When 16-year-old Adnan Osmani scooped the Young Scientist of the Year award in the RDS last week, not only was it the first time a technology entry won the big gong, it also signalled a new type of winner.
The Leaving Cert student from St Finian’s College in Mullingar could just as easily have been picking up the prize for young entrepreneur of the year at the Esat BT Young Scientist of the Year Exhibition 2003.
Entitled, ‘The Graphical, Technological and User-friendly Advancement of the Internet Browser: Xweb’, the project was the fruition of two years of work for an IT hobbyist who has been playing around with computers since he was 10 and programming since 12.
The objective of Xweb was to improve ease of use of internet browsers with a user-friendly interface that includes an animated character that reads out web pages. More significantly, it also tackled the thorny issue of download speeds.
“The browser incorporates a novel algorithm that can increase the internet access speed fourfold facilitating multifunctional usage,” claims Osmani, who says he patented the technology the day before he received the award. When he finishes his education he hopes to set up his own internet company.
If the winner and a clutch of other entrants occasionally offered some telling echoes of the grown up world of technology, for the most part it was a back to the school Beano for participating students.
Tellingly, many of them had abandoned their posts entirely when the judging took place on Thursday afternoon, suggesting that a substantial number of ‘scientists’ were more interested in extra-curricular activities surrounding the event. And why not. The function of Young Scientist is to make science interesting, relevant and fun. Many of the 2,350 entrants embarked on whacky projects that sounded like tabloid headlines designed to instil hysteria among parents: ‘Social Drugs – Fashion or Addiction?’, ‘Shocking Smoking Statistics – Teenage Girls in Ireland’, ‘Tooth Decay from Soft Drinks’. But it wasn’t all about the excesses of youth.
Several projects offered more sober and localised interests. ‘Is Athlone Healthy?’ asked Our Lady’s Bower; ‘How Wheelchair-Friendly is Wexford Town?’ pondered Loreto Secondary School.
Presumably projects were picked because they encouraged different types of methodology, from painstaking research and analysis to the implementation of scientific principles. Occasionally you felt the heavy-handed presence of teachers trying too hard to be worthy, but for the most part topics seemed close to teenage hearts.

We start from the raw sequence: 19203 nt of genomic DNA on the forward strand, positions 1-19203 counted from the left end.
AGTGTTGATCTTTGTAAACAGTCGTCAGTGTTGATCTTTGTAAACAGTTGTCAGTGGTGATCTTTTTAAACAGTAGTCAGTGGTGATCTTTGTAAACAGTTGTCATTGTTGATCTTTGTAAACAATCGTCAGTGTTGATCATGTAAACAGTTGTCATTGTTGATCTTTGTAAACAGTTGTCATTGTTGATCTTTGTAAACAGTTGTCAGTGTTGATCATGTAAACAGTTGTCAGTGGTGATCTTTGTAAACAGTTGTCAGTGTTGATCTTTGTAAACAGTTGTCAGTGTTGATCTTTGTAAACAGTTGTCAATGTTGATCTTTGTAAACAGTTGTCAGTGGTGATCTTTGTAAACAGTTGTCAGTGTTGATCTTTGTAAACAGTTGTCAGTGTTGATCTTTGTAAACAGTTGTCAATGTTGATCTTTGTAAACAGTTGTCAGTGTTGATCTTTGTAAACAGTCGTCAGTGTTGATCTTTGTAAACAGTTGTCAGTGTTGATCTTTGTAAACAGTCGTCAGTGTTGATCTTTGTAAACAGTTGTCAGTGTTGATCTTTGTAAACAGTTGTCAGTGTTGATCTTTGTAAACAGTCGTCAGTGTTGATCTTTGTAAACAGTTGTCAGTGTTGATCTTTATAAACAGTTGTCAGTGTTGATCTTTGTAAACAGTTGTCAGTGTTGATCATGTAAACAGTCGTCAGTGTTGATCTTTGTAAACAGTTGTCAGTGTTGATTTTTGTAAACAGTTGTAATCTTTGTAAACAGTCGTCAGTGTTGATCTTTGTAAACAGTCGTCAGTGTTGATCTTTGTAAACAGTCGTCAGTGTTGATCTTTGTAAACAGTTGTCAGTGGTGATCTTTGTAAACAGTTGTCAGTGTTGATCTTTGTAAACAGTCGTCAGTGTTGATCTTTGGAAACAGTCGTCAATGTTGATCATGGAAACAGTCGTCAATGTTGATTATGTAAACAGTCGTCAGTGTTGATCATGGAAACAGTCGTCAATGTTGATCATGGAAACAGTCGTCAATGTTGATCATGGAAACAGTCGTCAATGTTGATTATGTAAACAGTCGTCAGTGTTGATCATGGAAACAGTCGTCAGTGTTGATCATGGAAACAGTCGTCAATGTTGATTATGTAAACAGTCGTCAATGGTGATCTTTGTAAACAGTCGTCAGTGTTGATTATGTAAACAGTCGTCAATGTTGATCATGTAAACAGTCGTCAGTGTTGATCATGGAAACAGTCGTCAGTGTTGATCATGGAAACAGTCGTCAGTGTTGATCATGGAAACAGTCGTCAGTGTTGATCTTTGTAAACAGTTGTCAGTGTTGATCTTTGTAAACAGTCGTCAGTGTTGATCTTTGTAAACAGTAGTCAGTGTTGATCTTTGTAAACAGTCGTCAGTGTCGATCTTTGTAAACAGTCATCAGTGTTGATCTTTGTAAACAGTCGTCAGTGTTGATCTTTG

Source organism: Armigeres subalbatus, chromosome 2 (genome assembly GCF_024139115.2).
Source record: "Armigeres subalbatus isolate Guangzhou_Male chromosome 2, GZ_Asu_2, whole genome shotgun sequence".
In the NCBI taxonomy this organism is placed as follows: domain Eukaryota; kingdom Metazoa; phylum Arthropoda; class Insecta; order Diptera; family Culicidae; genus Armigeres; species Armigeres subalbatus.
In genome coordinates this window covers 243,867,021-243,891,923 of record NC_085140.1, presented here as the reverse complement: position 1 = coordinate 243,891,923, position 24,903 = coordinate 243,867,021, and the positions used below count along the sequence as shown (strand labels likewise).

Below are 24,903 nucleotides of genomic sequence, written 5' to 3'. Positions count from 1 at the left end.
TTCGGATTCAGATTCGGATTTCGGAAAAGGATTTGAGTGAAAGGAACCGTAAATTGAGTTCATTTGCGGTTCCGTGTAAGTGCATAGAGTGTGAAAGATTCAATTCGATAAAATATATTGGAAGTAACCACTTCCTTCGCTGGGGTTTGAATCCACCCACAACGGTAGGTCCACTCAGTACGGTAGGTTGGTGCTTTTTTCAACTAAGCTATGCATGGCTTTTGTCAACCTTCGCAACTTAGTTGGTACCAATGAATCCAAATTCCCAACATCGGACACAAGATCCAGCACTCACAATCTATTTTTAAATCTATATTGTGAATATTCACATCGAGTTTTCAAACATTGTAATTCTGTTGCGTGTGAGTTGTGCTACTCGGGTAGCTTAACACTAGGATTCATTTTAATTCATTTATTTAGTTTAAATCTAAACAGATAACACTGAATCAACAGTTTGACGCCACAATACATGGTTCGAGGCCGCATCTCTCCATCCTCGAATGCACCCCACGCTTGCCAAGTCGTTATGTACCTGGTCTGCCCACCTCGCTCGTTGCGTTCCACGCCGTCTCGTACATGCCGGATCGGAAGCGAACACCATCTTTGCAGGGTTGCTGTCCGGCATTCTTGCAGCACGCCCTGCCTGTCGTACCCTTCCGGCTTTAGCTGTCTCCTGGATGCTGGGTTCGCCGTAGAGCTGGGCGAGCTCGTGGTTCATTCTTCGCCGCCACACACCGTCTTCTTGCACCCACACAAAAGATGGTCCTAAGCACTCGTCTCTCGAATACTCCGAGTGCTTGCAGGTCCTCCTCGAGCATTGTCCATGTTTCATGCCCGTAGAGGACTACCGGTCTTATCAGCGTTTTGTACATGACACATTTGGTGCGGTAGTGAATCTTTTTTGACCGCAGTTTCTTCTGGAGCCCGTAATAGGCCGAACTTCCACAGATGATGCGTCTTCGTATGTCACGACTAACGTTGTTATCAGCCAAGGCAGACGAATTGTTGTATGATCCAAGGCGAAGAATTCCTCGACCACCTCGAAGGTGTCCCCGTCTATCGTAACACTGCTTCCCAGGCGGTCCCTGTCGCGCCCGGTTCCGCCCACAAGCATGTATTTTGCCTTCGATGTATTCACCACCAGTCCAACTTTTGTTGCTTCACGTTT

No surprise then that there were numerous projects on mobile phones, from the perils of frazzled brains to texting as a social disease. There was also a fair amount of research carried out on music and games.
The further you ventured into the RDS hall the more studious the undertakings. Four project categories were on show starting with social and behavioural science, once again the most strongly contested category with 180 entrants. Biological and ecological science came next represented with 144 projects. Then it was into the altogether more cerebral section, the 91 projects devoted to chemical, physical and mathematical sciences.
Just when you thought it was all over, you found yourself in the company of aspiring young boffins in the technology section. This is where the subsequent winner was to be found.
The irony is that although the event is billed as the Young Scientist and Technology Exhibition, there was a rather paltry 62 tech exhibits, spread out in a narrow ribbon across the back of the hall. However, because these projects are largely the work of individuals rather than teams, it played host to some of the most ambitious undertakings and interesting characters.
Sponsors Esat BT would have been bemused to see two candidates offering do-it-yourself wireless local area network solutions, one with antennae made out of a Pringles tub and a fruit can. The makeshift materials didn’t prevent student Caoimhin O’Briain from transmitting data over a distance of 1.6km.
A few stands along, David Adley was conducting similar experiments under an eye-catching banner: ‘Wireless Networking – Ireland’s Broadband Solution?’ Spurred on by the painful amount of time it took to download music from the internet using a standard 56Kbps modem, Adley had constructed his own kit and proved the technology was not just viable but considerably cheaper than the commercial offerings.
On the next stand, Mark Grenham from Athlone made no bones about being part of the anti-Microsoft lobby, showing off NetBox, his home-built alternative to a Windows server. “The prototype cost €600 to build, while Microsoft’s Windows 2000 software alone costs the guts of €1,000,” reasoned Grenham. “And then you have to pay the annual licence fee. It’s ridiculous!” Indignant open source fans are clearly getting younger.
More entrepreneurial enthusiasm came from Gareth Wood, 13, from Dunboyne. He had discovered how the GSM mobile phone signal interferes with other electronic devices and came up with a radio receiver to detect the radio frequency radiation pulses of a phone. He had clearly defined the target market for his product, reckoning that teachers would relish the ability to detect pupils using their phones in the classroom. “I’m going to try to sell it to the school!” he said. Who says Ireland is lacking in entrepreneurs?
By Ian Campbell
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